What is an EGD?Stomach
An EGD (upper endoscopy, gastroscopy, panendoscopy) is an examination of the esophagus (food pipe), stomach and duodenum (first part of the small intestine) via insertion of an endoscope (small diameter, flexible tube) through the mouth and back of the throat into the upper digestive tract.  This allows the physician to examine the lining of the above organs.  Abnormalities suspected by x-ray can be confirmed and others may be detected which are too small to be seen on x-ray.  If the doctor sees a suspicious area, he can pass an instrument through the endoscope and take a small piece of tissue (a biopsy) for more thorough examination in the laboratory.  Biopsies are taken for many reasons and do not necessarily imply cancer.  Other instruments can also be passed through the endoscope without causing discomfort, including a small brush to wipe cells in a suspicious area for examination in the laboratory (a form of Pap test or "cytology") and a wire loop or snare to remove polyps (abnormal, usually benign, growths of tissue). 

Do I really need an EGD?
Many problems of the upper digestive tract cannot be diagnosed by x-ray.  EGD may be helpful in the diagnosis of inflammation of the esophagus, stomach and duodenum (esophagitis, gastritis, duodenitis), and to identify the site of upper gastrointestinal bleeding.  EGD is more accurate than x-ray in detecting stomach and duodenal ulcers, especially when there is bleeding or scarring from a previous ulcer.  EGD may detect early cancers too small to be seen by x-ray and confirm the diagnosis through biopsies and cell brushings.  EGD may also be needed for treatments, for example, to stretch narrowed areas of the esophagus, control of upper gastrointestinal bleeding, or for the removal of polyps. 

What preparation is required?
For the best possible examination, the stomach must be completely empty, so you should have nothing to eat or drink, including water, from midnight the evening before your exam.  A companion must accompany you to the examination because you will be given medication to help you relax.  It will make you drowsy, so you will need someone to drive you home. You will not be able to drive after the procedure.  Even though you may not feel tired, your judgment and reflexes may not be normal.  Please bring any x-rays with you, if requested.  Plan on arriving at the hospital one hour before your test is scheduled.

What should I expect during the procedure?
Your doctor will give you medication through a vein to make you relaxed and sleepy.  Please inform the doctor if you have any allergies to drugs before your test.  While you are lying on your left side, the endoscope is inserted through the mouth and each part of the esophagus, stomach and duodenum is examined.  The procedure is extremely well tolerated with little or no discomfort.  Many patients even fall asleep during EGD.  The scope will not interfere with your breathing.  Gagging is usually prevented by the medication.  The procedure usually lasts five to fifteen minutes.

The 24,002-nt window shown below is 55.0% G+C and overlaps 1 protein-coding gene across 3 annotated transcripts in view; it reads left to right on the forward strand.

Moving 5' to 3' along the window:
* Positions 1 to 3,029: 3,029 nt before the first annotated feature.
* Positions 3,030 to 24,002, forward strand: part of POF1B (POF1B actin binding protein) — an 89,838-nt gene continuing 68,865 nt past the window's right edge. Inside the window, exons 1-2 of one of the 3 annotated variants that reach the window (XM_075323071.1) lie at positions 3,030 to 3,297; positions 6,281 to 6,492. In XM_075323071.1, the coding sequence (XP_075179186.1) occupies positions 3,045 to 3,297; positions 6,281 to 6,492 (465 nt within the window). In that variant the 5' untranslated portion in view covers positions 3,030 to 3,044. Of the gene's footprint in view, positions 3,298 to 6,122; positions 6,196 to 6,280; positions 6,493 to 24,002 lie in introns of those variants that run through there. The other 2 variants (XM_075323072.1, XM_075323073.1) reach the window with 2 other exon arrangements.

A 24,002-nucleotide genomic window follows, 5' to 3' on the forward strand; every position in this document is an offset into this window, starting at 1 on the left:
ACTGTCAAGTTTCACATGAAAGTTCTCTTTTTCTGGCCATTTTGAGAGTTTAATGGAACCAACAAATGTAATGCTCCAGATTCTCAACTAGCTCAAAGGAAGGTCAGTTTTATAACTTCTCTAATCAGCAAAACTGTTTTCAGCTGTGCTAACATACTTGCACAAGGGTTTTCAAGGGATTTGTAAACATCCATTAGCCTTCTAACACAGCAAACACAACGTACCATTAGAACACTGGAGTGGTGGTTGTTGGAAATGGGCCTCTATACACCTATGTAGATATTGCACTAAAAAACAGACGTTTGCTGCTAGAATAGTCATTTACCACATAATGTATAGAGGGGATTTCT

What happens after the test?
You will be kept in the endoscopy area until most of the effects of the medication have worn off.  Your throat may be a little sore for a couple of hours and you may feel bloated for a short time because of the air that was introduced to examine your stomach.  You will be able to resume your normal diet after the EGD unless otherwise instructed.  You will be given appropriate discharge instructions and learning material before you go home.  You should make arrangements in advance to have someone stay at your home with you for the day.

Are there any complications from EGD?
EGD is safe and is associated with very low risk when performed by physicians who have been specially trained in endoscopy procedures.  Complications can occur but are rare.  One possible complication is perforation, in which a tear through the wall of the esophagus or stomach may allow leakage of digestive fluids.  This may be managed simply by aspirating the fluids until the opening seals, or may require surgery.  Bleeding may occur from the site of biopsy or polyp removal.  It is usually minimal but rarely may require transfusions or surgery.  Localized irritation of the vein may occur at the site of medication injection.  A tender lump develops which may remain several weeks to months but goes away eventually.  Other risks include drug reactions and complications from unrelated diseases such as heart attack or stroke.

When will I know what my test showed?
Dr. Hasan will talk to you or the person accompanying your before you leave the endoscopy department and  preliminary results can usually be given to you at that time.  If a biopsy or cell brushing was taken, the results will not be received from the laboratory for 3 to 4 days. 


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